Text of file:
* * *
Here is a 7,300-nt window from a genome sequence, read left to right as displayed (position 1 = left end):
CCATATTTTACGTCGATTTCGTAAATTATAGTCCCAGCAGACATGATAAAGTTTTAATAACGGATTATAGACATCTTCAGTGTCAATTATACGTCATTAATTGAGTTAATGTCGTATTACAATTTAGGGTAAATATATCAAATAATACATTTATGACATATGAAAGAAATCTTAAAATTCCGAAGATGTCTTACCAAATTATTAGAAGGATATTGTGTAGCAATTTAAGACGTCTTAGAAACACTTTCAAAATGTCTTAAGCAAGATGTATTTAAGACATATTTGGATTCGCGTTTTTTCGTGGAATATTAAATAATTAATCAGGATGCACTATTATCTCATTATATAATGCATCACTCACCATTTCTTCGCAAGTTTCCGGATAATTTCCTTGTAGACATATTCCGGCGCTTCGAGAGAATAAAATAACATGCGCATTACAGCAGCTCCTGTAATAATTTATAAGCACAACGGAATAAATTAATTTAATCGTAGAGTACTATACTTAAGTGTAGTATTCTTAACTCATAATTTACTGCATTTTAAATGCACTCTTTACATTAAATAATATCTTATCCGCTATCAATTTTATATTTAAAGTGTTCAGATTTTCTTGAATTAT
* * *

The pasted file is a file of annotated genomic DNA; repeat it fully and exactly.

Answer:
Here is a 7,300-nt window from a genome sequence, read left to right as displayed (position 1 = left end):
CCATATTTTACGTCGATTTCGTAAATTATAGTCCCAGCAGACATGATAAAGTTTTAATAACGGATTATAGACATCTTCAGTGTCAATTATACGTCATTAATTGAGTTAATGTCGTATTACAATTTAGGGTAAATATATCAAATAATACATTTATGACATATGAAAGAAATCTTAAAATTCCGAAGATGTCTTACCAAATTATTAGAAGGATATTGTGTAGCAATTTAAGACGTCTTAGAAACACTTTCAAAATGTCTTAAGCAAGATGTATTTAAGACATATTTGGATTCGCGTTTTTTCGTGGAATATTAAATAATTAATCAGGATGCACTATTATCTCATTATATAATGCATCACTCACCATTTCTTCGCAAGTTTCCGGATAATTTCCTTGTAGACATATTCCGGCGCTTCGAGAGAATAAAATAACATGCGCATTACAGCAGCTCCTGTAATAATTTATAAGCACAACGGAATAAATTAATTTAATCGTAGAGTACTATACTTAAGTGTAGTATTCTTAACTCATAATTTACTGCATTTTAAATGCACTCTTTACATTAAATAATATCTTATCCGCTATCAATTTTATATTTAAAGTGTTCAGATTTTCTTGAATTAT